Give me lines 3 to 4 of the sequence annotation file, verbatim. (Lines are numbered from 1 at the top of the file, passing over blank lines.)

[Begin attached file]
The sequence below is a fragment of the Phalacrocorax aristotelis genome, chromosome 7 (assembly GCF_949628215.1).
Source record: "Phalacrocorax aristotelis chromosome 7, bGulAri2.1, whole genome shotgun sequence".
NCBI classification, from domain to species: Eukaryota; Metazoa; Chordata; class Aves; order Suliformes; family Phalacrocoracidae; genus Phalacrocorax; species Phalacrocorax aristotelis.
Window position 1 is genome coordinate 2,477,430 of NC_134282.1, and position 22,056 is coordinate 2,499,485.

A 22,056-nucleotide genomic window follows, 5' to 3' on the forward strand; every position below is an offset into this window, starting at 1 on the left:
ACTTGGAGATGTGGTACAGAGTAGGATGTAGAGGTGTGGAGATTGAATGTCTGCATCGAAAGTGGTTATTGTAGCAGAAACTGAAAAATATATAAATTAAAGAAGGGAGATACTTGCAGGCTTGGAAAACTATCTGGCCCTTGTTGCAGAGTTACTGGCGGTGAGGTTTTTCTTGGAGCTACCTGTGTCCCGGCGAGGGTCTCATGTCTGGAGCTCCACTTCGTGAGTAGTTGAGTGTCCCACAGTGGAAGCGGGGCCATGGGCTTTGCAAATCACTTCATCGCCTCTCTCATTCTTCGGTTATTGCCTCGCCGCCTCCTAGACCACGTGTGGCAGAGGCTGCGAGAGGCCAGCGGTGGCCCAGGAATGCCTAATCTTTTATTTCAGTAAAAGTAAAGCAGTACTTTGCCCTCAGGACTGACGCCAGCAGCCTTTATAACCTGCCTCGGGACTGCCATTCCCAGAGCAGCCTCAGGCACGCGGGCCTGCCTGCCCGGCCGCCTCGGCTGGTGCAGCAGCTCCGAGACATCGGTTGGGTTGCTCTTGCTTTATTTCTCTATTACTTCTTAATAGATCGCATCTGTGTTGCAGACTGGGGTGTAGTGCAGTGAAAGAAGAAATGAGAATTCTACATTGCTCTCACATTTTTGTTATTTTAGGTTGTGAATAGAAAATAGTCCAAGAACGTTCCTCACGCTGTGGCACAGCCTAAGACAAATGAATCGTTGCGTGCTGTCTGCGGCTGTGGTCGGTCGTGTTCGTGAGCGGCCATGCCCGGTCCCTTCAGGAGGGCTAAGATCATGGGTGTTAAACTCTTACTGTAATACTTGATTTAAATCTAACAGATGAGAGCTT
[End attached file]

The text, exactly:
NCBI classification, from domain to species: Eukaryota; Metazoa; Chordata; class Aves; order Suliformes; family Phalacrocoracidae; genus Phalacrocorax; species Phalacrocorax aristotelis.
Window position 1 is genome coordinate 2,477,430 of NC_134282.1, and position 22,056 is coordinate 2,499,485.